Ch. 14 Digestive System Exam
Terms in this set (117)
taking in food
breaking food into nutrient molecules
movement of nutrients into bloodstream
elimination of feces from the digestive tract through the anus (rid of waste)
alimentary canal (GI tract)
extends from mouth to anus
Accessory digestive organs
teeth, tongue, digestive organs (assist digestion)
Function of mouth
mastication, tongue initiates swallowing, and taste buds allow for taste
function of pharynx
passageway for foods, fluids, and air
Food passes posteriorly from the pharynx into the....
oropharynx and laryngopharynx
Function of esophagus
conducts food by peristalsis, passageway for food only
alternating contractions of the muscle layers
Function of the stomach
temporary storage of food, site of food breakdown, chemical breakdown of protein begins, delivers chyme to the small intestine
function of small intestine
nutrient absorption and chemical digestion
large intestine function
dries out the indigestible food residue by absorbing water and eliminating these residues as feces
opening for elimination of feces
What does the tongue do?
mixes food with saliva and initiates swallowing
anchors tongue to floor of mouth
What are the four layers of the alimentary canal?
mucosa, submucosa, muscularis externa, serosa
innermost moist membrane that is mostly simple columnar epithelium and has a scanty smooth muscle layer; lines LUMEN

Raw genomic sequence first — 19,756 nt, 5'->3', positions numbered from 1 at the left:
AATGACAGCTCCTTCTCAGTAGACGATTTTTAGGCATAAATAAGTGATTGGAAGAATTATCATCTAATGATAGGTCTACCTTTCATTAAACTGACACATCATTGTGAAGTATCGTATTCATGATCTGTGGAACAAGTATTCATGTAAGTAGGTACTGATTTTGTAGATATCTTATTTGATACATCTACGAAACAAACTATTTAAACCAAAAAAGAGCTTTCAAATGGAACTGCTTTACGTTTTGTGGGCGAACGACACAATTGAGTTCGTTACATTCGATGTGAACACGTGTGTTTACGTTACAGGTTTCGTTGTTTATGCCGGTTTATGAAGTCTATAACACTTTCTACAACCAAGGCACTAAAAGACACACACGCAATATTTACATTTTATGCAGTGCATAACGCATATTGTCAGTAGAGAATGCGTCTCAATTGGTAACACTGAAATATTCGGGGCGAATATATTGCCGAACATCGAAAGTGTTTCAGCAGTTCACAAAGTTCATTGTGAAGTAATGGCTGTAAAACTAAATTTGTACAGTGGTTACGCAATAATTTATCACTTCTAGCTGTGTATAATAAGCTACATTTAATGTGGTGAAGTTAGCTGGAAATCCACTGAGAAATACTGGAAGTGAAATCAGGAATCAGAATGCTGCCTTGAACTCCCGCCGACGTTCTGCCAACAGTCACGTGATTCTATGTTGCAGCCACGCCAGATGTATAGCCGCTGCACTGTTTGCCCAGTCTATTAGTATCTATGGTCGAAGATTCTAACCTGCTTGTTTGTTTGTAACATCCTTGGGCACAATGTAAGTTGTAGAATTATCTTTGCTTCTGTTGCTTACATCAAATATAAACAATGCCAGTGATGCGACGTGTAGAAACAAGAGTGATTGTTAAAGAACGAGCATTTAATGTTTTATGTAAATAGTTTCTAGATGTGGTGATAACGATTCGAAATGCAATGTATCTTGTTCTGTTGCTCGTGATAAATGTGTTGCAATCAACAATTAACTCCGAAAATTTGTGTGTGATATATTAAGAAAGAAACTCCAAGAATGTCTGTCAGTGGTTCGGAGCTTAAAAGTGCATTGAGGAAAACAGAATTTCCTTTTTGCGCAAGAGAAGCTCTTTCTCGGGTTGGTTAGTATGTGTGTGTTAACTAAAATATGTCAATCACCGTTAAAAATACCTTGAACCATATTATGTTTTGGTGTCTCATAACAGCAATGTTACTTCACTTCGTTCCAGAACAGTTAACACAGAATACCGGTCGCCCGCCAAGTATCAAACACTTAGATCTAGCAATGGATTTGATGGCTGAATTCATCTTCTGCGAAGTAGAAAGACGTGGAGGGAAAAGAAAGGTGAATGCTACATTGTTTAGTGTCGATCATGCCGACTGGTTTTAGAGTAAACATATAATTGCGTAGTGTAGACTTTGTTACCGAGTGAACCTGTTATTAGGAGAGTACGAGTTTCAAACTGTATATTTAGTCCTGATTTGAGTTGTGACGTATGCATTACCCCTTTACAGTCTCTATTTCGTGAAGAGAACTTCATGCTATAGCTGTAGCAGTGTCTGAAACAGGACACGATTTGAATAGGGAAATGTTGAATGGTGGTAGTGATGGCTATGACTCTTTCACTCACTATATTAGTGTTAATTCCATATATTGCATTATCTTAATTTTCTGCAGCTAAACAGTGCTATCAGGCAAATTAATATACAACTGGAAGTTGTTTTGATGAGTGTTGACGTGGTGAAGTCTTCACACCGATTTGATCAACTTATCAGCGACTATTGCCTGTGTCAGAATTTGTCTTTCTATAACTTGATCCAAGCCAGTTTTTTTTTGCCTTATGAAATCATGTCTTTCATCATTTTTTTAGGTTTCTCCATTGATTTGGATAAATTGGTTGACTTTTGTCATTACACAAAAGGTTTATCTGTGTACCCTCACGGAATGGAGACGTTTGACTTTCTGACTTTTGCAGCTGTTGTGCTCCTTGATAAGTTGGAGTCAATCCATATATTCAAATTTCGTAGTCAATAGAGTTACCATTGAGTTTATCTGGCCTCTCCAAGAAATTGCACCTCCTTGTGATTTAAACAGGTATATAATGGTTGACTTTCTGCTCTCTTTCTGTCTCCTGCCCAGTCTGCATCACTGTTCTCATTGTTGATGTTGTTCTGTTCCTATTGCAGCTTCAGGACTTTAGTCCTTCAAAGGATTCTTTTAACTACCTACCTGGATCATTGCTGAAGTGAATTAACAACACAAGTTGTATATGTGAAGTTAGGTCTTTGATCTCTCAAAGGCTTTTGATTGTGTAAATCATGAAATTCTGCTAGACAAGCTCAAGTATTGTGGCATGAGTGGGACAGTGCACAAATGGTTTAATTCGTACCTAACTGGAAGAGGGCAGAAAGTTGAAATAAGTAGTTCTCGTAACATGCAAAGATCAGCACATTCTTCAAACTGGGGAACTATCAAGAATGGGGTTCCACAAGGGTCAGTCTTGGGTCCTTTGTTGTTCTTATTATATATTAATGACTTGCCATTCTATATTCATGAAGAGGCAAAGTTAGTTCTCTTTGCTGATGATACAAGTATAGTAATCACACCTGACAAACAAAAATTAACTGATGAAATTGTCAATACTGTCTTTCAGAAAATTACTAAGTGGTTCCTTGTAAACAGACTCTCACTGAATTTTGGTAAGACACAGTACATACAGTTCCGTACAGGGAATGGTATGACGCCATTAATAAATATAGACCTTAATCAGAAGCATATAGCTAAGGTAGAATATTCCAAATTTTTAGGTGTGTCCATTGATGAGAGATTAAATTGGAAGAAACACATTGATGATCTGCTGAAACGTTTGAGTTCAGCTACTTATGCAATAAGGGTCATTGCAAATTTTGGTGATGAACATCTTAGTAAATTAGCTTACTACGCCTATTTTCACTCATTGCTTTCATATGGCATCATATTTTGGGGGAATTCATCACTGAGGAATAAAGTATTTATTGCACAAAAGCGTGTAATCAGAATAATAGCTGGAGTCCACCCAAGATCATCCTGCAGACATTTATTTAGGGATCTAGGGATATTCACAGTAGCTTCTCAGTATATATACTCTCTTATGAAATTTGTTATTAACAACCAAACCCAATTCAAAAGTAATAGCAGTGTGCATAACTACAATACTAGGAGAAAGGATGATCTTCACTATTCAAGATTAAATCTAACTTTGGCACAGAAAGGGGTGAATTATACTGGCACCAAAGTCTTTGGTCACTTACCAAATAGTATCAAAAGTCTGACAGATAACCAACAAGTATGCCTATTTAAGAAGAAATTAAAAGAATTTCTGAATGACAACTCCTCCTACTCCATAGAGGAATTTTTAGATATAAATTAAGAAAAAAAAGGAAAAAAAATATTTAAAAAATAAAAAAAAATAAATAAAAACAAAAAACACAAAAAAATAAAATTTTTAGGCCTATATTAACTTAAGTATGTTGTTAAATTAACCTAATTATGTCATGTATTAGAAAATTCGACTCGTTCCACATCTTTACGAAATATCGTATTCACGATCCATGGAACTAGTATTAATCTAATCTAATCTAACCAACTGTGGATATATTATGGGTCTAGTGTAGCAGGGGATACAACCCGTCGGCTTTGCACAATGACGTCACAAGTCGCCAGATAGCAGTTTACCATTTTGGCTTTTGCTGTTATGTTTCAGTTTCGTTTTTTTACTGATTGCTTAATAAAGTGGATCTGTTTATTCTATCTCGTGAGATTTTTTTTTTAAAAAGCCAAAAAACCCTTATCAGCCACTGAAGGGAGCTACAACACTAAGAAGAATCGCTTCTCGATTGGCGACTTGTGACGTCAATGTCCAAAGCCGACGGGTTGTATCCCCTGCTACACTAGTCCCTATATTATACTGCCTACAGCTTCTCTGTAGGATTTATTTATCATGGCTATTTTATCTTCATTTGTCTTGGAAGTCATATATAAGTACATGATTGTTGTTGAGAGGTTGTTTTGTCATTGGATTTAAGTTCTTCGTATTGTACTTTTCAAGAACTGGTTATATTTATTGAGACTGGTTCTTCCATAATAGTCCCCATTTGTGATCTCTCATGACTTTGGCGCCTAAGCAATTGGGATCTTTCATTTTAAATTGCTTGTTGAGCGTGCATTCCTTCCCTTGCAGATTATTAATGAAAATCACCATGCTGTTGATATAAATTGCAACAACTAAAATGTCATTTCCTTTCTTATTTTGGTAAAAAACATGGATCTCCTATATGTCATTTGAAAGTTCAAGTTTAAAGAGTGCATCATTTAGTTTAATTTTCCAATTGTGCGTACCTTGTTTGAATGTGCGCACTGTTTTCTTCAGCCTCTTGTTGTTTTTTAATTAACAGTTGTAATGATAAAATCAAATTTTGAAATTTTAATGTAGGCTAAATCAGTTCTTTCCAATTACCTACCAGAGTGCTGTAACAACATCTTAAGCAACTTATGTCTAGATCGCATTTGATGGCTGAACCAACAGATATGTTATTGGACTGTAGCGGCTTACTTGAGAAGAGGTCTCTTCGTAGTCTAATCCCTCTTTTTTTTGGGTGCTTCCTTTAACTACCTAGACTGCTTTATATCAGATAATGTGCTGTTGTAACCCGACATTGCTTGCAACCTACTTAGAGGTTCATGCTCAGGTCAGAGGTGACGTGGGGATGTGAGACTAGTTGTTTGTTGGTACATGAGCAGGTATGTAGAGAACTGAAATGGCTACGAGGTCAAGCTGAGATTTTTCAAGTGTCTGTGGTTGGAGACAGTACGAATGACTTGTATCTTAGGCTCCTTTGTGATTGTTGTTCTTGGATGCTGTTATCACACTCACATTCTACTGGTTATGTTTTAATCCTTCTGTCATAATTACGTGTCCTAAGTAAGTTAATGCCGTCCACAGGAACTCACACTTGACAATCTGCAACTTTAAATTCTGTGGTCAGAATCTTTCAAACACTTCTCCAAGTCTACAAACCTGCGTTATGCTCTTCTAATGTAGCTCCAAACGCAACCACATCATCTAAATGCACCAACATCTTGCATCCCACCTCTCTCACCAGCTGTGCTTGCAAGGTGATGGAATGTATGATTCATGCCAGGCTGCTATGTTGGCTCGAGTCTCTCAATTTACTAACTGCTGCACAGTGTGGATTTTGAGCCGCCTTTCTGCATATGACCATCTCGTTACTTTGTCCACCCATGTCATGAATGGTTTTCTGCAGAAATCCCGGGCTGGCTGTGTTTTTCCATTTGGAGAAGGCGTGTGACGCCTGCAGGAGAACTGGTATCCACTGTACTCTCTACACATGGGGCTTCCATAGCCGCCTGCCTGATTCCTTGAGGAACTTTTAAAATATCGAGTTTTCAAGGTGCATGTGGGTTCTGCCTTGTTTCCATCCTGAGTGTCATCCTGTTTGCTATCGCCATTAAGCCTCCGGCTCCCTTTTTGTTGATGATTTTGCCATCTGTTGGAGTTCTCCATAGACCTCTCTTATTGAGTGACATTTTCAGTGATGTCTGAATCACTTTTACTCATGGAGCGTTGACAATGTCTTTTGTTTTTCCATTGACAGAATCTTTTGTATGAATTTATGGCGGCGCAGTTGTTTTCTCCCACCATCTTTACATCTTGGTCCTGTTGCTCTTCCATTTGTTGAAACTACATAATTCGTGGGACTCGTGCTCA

soft connective tissue with blood vessels, nerve endings, lymphoid tissue, and lymphatic vessels
smooth muscle; inner circular and outer longitudinal
outermost layer of the wall; contains fluid-producing cells
What are the sublayers of the serosa?
visceral and parietal peritoneum
innermost layer that is continuous with the outermost layer
the outer layer of the peritoneum that lines the interior of the abdominal wall
What are the two intrinsic nerve plexuses
submucosal and myenteric; they regulate mobility and secretory activity of the GI tract organs
where food enters the stomach from the esophagus
food empties into the small intestine at this location
cardia of stomach
body of stomach
pyloris of stomach
folds in the stomach that increase surface area
How does the stomach protect itself?
mucous cells produce alkaline mucus which protects wall from being damaged by acid and digestive enzymes
How does pepsinogen become pepsin?
When pepsinogen comes in contact with hydrochloric acid it breaks down into pepsin
helps with protein digestion
Where does protein digestion begin?
stomach (with pepsin)
regulates digestive activities of the stomach